I’m not sure whether all Catholics are going to like having the pope's column in their newspapers, either. The Catholics I know believe .strongly in the separation of church and real life They go to church on their new sabbath. Saturday night, but once mass is over they distance themselves from the church.
The chances are. no parish priest is going to like having tile pope* in his paper three day s a weeks, either The clergymen in small, local churches all over America have always been vaguely resentful of people like Billy Graham and the radio and television preachers who skim off a lot of Ilk* money that local ministers might otherwise find in their church collection plates If Catholics can read the pope in their newspaper, maybe they won’t bother to go to church to listen to their priest
The pope is a great linguist Although his native tongue is Polish, he is said to be able to speak eight languages with some fluency He’ll try anything Wherever he gi*es in the world, which is almost everywhere, he makes at least some of his speeches in that country s native tongue I’m not inclined to give him of the newspapers who w ill carry his column any advice but it nught be interesting if the pope spent a little extra time and wrote his column in four or five languages The newspapers who carry his column could choose which language to print him in or they could print the same collum! in three or four languages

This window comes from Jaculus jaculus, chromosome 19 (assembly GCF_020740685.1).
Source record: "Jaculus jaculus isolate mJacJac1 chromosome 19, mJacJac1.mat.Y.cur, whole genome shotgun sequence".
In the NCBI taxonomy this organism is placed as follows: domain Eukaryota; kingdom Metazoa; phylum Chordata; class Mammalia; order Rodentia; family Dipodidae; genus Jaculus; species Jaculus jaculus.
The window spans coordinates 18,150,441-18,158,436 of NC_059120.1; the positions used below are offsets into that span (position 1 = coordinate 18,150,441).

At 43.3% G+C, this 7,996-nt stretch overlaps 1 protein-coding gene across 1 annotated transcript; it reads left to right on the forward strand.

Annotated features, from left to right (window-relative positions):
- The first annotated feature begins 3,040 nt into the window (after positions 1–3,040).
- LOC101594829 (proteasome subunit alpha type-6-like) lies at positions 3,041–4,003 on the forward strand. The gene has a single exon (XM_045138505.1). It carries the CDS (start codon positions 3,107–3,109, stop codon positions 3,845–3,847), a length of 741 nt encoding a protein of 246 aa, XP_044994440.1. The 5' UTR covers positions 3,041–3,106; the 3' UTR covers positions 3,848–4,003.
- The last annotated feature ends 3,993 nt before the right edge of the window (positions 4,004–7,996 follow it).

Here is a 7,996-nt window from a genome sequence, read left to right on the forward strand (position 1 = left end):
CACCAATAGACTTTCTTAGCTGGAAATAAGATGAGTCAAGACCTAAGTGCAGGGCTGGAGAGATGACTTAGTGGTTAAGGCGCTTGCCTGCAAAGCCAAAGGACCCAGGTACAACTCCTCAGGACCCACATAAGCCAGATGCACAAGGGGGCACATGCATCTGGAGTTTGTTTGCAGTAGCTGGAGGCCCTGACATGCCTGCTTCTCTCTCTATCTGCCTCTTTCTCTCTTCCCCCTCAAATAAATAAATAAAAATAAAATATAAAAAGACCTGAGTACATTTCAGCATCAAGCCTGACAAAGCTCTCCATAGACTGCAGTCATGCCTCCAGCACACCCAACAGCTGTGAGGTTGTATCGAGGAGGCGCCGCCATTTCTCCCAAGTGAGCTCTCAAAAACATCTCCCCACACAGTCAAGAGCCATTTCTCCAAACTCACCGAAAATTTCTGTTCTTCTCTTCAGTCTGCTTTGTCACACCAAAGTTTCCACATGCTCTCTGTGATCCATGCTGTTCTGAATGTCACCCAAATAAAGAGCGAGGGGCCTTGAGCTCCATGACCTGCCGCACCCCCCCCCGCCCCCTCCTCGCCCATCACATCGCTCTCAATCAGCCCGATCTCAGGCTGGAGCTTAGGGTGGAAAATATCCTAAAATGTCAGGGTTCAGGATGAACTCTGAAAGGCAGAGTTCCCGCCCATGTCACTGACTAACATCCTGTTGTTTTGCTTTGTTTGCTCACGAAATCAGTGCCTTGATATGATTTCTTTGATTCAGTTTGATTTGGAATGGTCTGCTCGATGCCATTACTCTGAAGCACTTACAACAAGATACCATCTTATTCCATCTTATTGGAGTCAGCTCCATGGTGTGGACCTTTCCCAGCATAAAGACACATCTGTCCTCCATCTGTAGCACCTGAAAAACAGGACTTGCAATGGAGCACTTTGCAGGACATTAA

It will be interesting to see what the pope comes up with for columns I'm sure he doesn't want any advice from me but he ought to be aware that if you have to do it three times a week, it’s awfully easy to make a fool of yourself once in a while.
SO YOU THINK POSITIVE . AS LONG OUK AIP IS Af USA TOR AFRICA
SETTINO IN, USES IHE PRIVATE REUER AGENCIES, INELL EET ST
I'M GLW TO HEAR Tf f 'JC. I CAMT ML YOU HOW IMPRESSES I API EY THE MORK YOWRE PONE NERE FRANK EYJ PON*T RHOM HOR'YOU CAN TAKE T- - lr )—r Pf
MEIL, ITS A LITTLE UKE A MASH UNH HERE, JIMMY YOU HAVE TD RELY HEAVILY ON YOUR STOCK OF OOOZE ANE SENSE OE
LM mw? VERY BLACK. HEARE MHATKJNP THE ONE ABOUT CfHUMOR THE ETHIOPIAN
Sen. Phil Gramm
Gov. Mark White
United States Senate
Washington D C., 20510
Room 200 State Capitol Austin, Texas 78701
Sen. John Traeger
Sen. Lloyd Bentsen
United States Senate
Room 240 Russell Bldg
Austin, Texas 78711
Washington, D C. 20510
Rep. Tom Loeffler
House Office Bldg
Washington, D.C. 20515
Rep. Edmund Kuempel
Rep. Mac Sweeney
P.O. Box 2910
Austin, Texas 78769
Washington, D.C., 20515